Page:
30 | NOV | 2019
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Mexico’s Minister of Culture passes away at 62

10/12/2016
13:05
Newsroom
Mexico City
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Rafael Tovar y de Teresa, the first Minister of Culture in Mexico, died earlier today at age 62, after he had been admitted last Thursday in the Central Military Hospital for undisclosed reason

Rafael Tovar y de Teresa, the first Minister of Culture in Mexico, died earlier today at age 62.

The Minister’s last public appearance took place on October 19, while his last twitter post was made on December 8 this year. On December 18, 2015 he was named the first Minister of Culture of president Enrique Peña Nieto’s cabinet after the creation of the Mexican Ministry of Culture.

The Ministry of Culture informed of the late Minster’s death in the agency’s official twitter account: “We regret to inform that the Minister Rafael Tovar y de Teresa passed away during the first hours of this Saturday. Our sympathies for his bereaved and to all the cultural community in Mexico”.

His funeral service is taking place in the French cemetery, where distinguished members of the cultural, intellectual and political spheres in Mexico are paying his respects. It has been informed that the late Minister’s remains will be cremated tomorrow afternoon.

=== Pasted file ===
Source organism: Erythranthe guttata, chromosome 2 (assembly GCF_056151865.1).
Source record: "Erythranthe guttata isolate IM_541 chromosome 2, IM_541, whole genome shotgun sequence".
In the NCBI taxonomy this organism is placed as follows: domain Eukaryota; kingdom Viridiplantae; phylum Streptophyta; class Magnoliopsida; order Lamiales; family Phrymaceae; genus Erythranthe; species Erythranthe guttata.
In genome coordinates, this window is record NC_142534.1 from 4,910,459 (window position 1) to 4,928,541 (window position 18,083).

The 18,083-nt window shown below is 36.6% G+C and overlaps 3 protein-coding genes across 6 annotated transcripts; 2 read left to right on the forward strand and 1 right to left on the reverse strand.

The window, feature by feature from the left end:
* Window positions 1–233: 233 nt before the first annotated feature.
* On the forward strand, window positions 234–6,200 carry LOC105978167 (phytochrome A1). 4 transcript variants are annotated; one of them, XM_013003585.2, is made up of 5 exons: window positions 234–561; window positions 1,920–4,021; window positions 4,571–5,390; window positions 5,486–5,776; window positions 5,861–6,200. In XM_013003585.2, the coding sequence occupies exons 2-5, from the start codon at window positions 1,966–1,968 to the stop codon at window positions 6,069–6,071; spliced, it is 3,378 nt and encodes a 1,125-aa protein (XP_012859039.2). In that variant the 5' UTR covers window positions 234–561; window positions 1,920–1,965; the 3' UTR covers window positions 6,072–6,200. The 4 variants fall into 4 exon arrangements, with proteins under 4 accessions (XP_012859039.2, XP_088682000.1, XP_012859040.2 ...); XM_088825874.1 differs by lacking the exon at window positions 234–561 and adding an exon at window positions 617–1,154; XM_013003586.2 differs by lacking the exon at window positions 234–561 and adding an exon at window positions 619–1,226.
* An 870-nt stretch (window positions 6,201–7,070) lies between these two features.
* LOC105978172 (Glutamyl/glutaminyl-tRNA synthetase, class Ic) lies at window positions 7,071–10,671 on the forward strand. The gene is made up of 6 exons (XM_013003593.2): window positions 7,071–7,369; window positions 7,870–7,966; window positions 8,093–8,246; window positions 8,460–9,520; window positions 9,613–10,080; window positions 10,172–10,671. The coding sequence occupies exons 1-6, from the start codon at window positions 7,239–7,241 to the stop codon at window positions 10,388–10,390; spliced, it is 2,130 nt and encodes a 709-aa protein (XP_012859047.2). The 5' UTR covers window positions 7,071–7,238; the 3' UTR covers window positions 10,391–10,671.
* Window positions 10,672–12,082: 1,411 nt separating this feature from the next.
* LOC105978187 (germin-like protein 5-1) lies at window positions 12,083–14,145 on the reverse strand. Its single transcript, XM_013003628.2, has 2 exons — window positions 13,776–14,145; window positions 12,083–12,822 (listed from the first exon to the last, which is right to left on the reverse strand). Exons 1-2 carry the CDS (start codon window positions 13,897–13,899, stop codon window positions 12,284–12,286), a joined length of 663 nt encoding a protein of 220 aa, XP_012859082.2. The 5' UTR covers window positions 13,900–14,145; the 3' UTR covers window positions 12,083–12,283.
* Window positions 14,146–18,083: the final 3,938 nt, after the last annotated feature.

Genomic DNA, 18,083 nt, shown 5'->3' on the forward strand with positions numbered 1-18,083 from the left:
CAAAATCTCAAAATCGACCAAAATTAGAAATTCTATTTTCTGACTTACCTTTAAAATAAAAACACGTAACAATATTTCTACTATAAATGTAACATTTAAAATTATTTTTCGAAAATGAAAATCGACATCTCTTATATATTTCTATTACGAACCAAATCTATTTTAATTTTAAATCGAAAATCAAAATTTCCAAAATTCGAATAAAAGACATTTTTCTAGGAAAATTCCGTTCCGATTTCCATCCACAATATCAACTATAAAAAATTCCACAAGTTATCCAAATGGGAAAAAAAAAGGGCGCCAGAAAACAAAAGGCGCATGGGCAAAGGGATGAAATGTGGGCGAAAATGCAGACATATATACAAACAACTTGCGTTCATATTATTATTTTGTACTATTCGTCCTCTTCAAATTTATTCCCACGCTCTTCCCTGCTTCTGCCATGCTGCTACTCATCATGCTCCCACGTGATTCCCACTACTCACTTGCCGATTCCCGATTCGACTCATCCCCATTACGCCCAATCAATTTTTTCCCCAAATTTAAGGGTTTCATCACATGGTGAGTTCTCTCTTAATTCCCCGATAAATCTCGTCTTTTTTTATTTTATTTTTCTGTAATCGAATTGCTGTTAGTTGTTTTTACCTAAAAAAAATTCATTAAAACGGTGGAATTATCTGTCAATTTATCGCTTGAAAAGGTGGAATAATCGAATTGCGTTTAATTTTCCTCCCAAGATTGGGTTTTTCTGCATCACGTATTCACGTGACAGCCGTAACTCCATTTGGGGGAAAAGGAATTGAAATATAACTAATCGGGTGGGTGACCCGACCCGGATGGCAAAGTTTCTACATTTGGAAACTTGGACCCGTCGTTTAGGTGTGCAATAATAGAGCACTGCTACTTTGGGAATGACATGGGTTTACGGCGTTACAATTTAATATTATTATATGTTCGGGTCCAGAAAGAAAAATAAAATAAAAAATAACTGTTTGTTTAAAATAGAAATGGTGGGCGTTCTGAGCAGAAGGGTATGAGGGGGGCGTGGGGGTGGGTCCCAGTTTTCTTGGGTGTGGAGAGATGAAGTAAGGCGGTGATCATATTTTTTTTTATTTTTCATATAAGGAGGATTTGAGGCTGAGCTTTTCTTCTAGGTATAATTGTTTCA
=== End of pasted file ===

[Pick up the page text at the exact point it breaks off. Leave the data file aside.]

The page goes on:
Tovar y de Teresa was a prominent historian, diplomat and cultural promoter. He was born in Mexico City, in 1954, and studied Law in the Metropolitan Autonomous University (UAM).

His cultural track record goes back to the early seventies were he wrote as a music critic for a national newspaper. He then became the Cultural Affairs Chief of the Mexican Tax Administration (SAT) and a consultant for the National Institute of Fine Arts (INBA) in the late seventies.

He entered the diplomatic service in 1979, when he was named General Director of Cultural Affairs of the Ministry of Foreign Affairs (SRE), and later held office as the Minister of Culture of the Mexican embassy in France and in the late 2000s as the Mexican ambassador to Italy.

For twelve years, he was an active member of the National Council for the Culture and Arts (CONACULTA) where he founded the National Creators System, the National Fund of Culture and Arts ( FONCA), Cultural T.V. channel 22 and the National Center for the Arts.

Tovar y Teresa attended the opening of Nikola Tesla’s exhibition “The future belongs to me” on March 10 this year, where he was seen without hair and with a gaunt look. He then explained that his recent hair loss was the “natural” result of the health treatment he had undertaken for over a month, and refused to provide further details on the matter as it was regarded by himself as a “private affair”.

In a press conference given on August this year, Tovar y de Teresa noted that he was making a full recovery of his health and that no activity of his public agenda had been left unattended after the completion of his medical treatment.

President Peña Nieto expressed his condolences in his twitter account: “An exceptional public officer, (Tovar y Teresa) was a passionate, tireless promoter of Mexico and its culture worldwide. You will be missed, Rafa. May you rest in peace”.

 

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